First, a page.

Updated at 7:47 am EST
U.S. equity futures edged higher Thursday, while oil prices and Treasury bond yields resumed their recent slides, as investors heeded Federal Reserve Chairman Jerome Powell’s warning that a near-term recession in the world’s biggest economy is possible.
Speaking in front of the Senate Banking Committee on Capitol Hill yesterday, Powell reiterated that the Fed’s inflation fight, which includes higher rates and a pullback in liquidity, isn’t designed to “provoke’ a recession, although he conceded that it was “certainly a possibility”.
He also added that, despite the Fed’s recent rate hike, which takes the central bank’s target lending range to between 1.5% and 1.75%, as well as signaling further near-term moves to the upside, “further surprises could be in store.” in terms of faster-than-expected inflation readings.
The grim assessment, even alongside assurances that the Fed can engineer a so-called ‘soft landing’ from its current challenges, has given investors even more reason to remain retrenched in risk-free markets amid the worst first-half start for U.S. equities since the early 1970s.
Global oil prices, for instance, are trading firmly lower again Thursday, with WTI crude futures for August delivery marked $2.51 south of yesterday’s close to change hands at $103.73 per barrel, as markets react to the prosect of weakening near-term demand.
Benchmark 10-year Treasury bond yields slumped to 3.124% in overnight trading while 2-year notes were trading at 3.038%, a narrowing of the so-called yield curve that suggests bond investors are pricing in increasing recession risk.
That concern is also evident in the housing market, where mortgage rates are nearing 6%, the highest since 2008, and the pace of home buying is beginning to slump.
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JPMorgan Chase (JPM) – Get JP Morgan Chase & Co. Report, in fact, is is planning job cuts in its mortgage business amid the suddenly-cooling housing market. The move, first reported by Bloomberg, will see JPMorgan either laying off or redeploying around 1,000 people in its mortgage unit, citing “cyclical changes in the market.”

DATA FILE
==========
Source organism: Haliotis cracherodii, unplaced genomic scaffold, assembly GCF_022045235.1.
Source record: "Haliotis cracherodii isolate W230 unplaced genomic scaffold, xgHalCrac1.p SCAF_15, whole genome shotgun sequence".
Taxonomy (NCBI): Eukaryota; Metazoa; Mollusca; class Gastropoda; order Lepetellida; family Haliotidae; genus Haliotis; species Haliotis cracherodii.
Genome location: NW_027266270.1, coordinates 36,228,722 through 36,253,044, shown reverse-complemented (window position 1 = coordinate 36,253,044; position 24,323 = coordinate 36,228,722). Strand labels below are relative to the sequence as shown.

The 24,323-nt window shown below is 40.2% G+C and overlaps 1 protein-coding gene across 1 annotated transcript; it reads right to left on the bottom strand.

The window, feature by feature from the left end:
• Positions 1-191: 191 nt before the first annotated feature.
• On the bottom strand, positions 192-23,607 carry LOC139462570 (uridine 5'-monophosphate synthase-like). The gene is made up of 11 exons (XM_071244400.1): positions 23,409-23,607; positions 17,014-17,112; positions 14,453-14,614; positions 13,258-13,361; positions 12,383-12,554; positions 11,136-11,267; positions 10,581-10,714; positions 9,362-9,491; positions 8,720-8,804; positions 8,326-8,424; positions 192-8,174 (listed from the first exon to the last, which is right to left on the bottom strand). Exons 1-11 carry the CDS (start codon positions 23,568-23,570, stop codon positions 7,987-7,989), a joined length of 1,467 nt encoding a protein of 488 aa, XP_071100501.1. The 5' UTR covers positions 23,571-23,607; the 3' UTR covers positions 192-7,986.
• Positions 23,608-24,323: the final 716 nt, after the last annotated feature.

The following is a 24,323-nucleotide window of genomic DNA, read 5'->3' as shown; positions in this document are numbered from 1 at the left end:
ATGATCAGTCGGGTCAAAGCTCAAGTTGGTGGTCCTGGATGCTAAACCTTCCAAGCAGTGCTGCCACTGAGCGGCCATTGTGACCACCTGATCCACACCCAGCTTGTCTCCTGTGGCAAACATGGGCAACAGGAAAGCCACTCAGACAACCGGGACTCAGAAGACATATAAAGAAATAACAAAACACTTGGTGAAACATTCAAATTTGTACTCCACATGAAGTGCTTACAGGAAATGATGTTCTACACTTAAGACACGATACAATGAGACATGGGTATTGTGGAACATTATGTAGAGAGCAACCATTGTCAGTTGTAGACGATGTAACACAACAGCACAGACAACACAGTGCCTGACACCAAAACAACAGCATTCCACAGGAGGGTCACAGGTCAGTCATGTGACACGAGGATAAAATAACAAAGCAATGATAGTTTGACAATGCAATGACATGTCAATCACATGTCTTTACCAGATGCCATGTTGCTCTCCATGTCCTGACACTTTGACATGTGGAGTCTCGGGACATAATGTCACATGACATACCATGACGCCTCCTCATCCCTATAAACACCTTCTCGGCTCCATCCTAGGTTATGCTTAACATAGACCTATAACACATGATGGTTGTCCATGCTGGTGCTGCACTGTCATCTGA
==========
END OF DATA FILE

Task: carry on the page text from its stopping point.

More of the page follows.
“The S&P 500 Index is down 21% for the year, which would be the worst first half to any year since 1970,” said LPL Financial Chief Market Strategist Ryan Detrick. “As bad as that has been for investors, the good news is previous years that were down at least 15% at the midway point to the year saw the final six months higher every single time, with an average return of nearly 24%.”
In overseas markets, Europe’s region-wide Stoxx 600 was marked 0.05% higher in mid-day Frankfurt trading, despite data from S&P Global showing factory activity fell to the lowest levels in two years. That modest gain followed a 0.25% bump for Asia’s MSCI ex-Japan benchmark.
On Wall Street, futures tied to the Dow Jones Industrial Average are indicating a 160 point opening bell bump while those linked the S&P 500 are priced for a 27 point gain. Futures linked to the tech-focused Nasdaq are looking a 120 point opening bell advance.
FedEx, which has been under pressure from activist investors at D.E. Shaw Group following the retirement of founder and former CEO Fred Smith earlier this year, is expected to see its bottom line rise 37.1% from last year to $6.87 per share, with revenues up 8.6% to just over $24.5 billion.
Tesla (TSLA) – Get Tesla Inc. Report shares, meanwhile, rose 1.6% following publication of an interview with CEO Elon Musk where he warned of billions in losses from his newly-opened factories in Texas and Berlin.